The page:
The tone now commonly taken toward the practice of lying in bed is hypocritical and unhealthy. Of all the marks of modernity that seem to mean a kind of decadence, there is none more menacing and dangerous that the exaltation of very small and secondary matters of conduct at the expense of very great and primary ones, at the expense of eternal ties and tragic human morality. If there is one thing worse that the modern weakening of major morals, it is the modern strengthening of minor morals. Thus it is considered more withering to accuse a man of bad taste than of bad ethics. Cleanliness is not next to godliness nowadays, for cleanliness is made essential and godliness is regarded as an offence. A playwright can attack the institution of marriage so long as he does not misrepresent the manners of society, and I have met Ibsenite pessimist who thought it wrong to take beer but right to take prussic acid. Especially this is so in matters of hygiene; notably such matters as lying in bed. Instead of being regarded, as it ought to be, as a matter of personal convenience and adjustment, it has come to be regarded by many as if it were a part of essential morals to get up early in the morning. It is upon the whole part of practical wisdom; but there is nothing good about it or bad about its opposite.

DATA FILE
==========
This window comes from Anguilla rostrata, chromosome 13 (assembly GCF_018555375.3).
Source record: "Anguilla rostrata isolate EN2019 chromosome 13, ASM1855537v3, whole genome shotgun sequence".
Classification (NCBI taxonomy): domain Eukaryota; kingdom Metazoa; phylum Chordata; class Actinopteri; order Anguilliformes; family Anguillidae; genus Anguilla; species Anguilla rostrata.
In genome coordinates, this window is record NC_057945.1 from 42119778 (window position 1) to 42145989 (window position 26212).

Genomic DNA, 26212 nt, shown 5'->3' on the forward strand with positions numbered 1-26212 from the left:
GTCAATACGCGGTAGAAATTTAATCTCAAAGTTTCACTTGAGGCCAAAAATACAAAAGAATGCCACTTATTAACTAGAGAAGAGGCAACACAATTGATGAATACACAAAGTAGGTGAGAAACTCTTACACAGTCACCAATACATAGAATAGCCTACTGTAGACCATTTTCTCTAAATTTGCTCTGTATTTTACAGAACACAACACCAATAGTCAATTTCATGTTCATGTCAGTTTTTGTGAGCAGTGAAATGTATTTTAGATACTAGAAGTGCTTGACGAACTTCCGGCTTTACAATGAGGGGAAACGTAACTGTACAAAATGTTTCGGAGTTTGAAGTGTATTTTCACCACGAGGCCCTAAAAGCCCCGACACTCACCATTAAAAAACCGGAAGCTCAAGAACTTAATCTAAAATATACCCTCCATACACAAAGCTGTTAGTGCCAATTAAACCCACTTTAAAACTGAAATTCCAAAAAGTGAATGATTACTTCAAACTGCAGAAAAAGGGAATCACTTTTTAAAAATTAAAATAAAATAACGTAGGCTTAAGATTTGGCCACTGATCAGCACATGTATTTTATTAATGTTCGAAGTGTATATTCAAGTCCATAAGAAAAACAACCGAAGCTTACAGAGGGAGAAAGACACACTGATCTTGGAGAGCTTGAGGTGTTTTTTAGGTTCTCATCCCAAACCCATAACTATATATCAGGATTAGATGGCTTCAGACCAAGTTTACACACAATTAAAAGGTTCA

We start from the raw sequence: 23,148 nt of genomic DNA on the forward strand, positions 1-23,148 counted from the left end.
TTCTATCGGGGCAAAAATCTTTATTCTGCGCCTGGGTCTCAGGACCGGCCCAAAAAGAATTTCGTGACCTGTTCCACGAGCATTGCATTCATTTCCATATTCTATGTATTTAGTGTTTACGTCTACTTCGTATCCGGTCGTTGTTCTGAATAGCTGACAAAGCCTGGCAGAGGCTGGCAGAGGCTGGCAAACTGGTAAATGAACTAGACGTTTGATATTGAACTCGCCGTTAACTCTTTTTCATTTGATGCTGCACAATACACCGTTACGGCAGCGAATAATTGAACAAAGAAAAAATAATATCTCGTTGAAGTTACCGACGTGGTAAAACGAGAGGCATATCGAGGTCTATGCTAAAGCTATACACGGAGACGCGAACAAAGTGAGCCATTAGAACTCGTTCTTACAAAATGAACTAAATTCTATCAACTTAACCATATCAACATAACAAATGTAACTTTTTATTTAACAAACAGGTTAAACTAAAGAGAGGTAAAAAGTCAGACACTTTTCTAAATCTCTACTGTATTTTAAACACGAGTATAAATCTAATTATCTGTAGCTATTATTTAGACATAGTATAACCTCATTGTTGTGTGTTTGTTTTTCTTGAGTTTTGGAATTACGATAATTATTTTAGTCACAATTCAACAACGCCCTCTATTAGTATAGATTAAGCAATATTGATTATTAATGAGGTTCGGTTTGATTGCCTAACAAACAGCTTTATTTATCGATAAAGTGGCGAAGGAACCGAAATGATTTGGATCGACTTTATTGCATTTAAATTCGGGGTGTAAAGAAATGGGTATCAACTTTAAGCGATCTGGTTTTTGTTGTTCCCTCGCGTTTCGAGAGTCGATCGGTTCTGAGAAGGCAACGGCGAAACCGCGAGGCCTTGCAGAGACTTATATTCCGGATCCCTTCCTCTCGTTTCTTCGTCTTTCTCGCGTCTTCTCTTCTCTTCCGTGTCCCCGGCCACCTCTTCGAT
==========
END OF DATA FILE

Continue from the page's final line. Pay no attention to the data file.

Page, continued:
Misers get up early in the morning; and burglars, I am informed, get up the night before. It is the great peril of our society that all its mechanisms may grow more fixed while its spirit grows more fickle. A man's minor actions and arrangements ought to be free, flexible, creative; the things that should be unchangeable are his principles, his ideals. But with us the reverse is true; our views change constantly; but our lunch does not change. Now, I should like men to have strong and rooted conceptions, but as for their lunch, let them have it sometimes in the garden, sometimes in bed, sometimes on the roof, sometimes in the top of a tree. Let them argue from the same first principles, but let them do it in a bed, or a boat, or a balloon. This alarming growth of good habits really means a too great emphasis on those virtues which mere custom can ensure, it means too little emphasis on those virtues which custom can never quite ensure, sudden and splendid virtues of inspired pity or of inspired candor. If ever that abrupt appeal is made to us we may fail. A man can get use to getting up at five o'clock in the morning. A man cannot very well get used to being burnt for his opinions; the first experiment is commonly fatal. Let us pay a little more attention to these possibilities of the heroic and unexpected. I dare say that when I get out of this bed I shall do some deed of an almost terrible virtue.

For those who study the great art of lying in bed there is one emphatic caution to be added. Even for those who can do their work in bed (like journalists), still more for those whose work cannot be done in bed (as, for example, the professional harpooners of whales), it is obvious that the indulgence must be very occasional. But that is not the caution I mean. The caution is this: if you do lie in bed, be sure you do it without any reason or justification at all. I do not speak, of course, of the seriously sick. But if a healthy man lies in bed, let him do it without a rag of excuse; then he will get up a healthy man. If he does it for some secondary hygienic reason, if he has some scientific explanation, he may get up a hypochondriac.

~G.K. Chesterton: Tremendous Trifles.


The Irishman